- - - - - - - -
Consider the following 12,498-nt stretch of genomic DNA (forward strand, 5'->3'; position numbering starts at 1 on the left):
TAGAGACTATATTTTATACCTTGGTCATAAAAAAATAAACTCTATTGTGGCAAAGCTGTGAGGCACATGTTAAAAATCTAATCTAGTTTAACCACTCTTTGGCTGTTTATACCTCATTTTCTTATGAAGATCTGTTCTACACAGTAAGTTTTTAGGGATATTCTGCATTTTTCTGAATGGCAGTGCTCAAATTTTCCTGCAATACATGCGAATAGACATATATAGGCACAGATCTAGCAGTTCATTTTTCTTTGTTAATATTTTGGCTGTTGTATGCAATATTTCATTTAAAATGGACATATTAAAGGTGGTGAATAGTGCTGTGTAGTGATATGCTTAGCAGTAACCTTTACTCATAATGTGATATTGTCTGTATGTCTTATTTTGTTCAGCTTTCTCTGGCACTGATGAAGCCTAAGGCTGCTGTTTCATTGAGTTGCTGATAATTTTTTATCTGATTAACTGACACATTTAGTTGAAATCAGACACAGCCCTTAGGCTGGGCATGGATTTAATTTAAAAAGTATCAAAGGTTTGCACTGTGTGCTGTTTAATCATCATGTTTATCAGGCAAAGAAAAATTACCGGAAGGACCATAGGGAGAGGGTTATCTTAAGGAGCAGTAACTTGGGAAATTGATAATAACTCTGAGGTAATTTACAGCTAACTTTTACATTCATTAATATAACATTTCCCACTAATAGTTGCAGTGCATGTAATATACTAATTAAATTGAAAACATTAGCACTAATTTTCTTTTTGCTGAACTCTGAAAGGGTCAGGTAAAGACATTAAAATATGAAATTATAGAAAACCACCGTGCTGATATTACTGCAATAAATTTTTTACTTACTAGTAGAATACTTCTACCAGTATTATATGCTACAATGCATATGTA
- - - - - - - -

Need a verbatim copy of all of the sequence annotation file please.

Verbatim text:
Consider the following 12,498-nt stretch of genomic DNA (forward strand, 5'->3'; position numbering starts at 1 on the left):
TAGAGACTATATTTTATACCTTGGTCATAAAAAAATAAACTCTATTGTGGCAAAGCTGTGAGGCACATGTTAAAAATCTAATCTAGTTTAACCACTCTTTGGCTGTTTATACCTCATTTTCTTATGAAGATCTGTTCTACACAGTAAGTTTTTAGGGATATTCTGCATTTTTCTGAATGGCAGTGCTCAAATTTTCCTGCAATACATGCGAATAGACATATATAGGCACAGATCTAGCAGTTCATTTTTCTTTGTTAATATTTTGGCTGTTGTATGCAATATTTCATTTAAAATGGACATATTAAAGGTGGTGAATAGTGCTGTGTAGTGATATGCTTAGCAGTAACCTTTACTCATAATGTGATATTGTCTGTATGTCTTATTTTGTTCAGCTTTCTCTGGCACTGATGAAGCCTAAGGCTGCTGTTTCATTGAGTTGCTGATAATTTTTTATCTGATTAACTGACACATTTAGTTGAAATCAGACACAGCCCTTAGGCTGGGCATGGATTTAATTTAAAAAGTATCAAAGGTTTGCACTGTGTGCTGTTTAATCATCATGTTTATCAGGCAAAGAAAAATTACCGGAAGGACCATAGGGAGAGGGTTATCTTAAGGAGCAGTAACTTGGGAAATTGATAATAACTCTGAGGTAATTTACAGCTAACTTTTACATTCATTAATATAACATTTCCCACTAATAGTTGCAGTGCATGTAATATACTAATTAAATTGAAAACATTAGCACTAATTTTCTTTTTGCTGAACTCTGAAAGGGTCAGGTAAAGACATTAAAATATGAAATTATAGAAAACCACCGTGCTGATATTACTGCAATAAATTTTTTACTTACTAGTAGAATACTTCTACCAGTATTATATGCTACAATGCATATGTA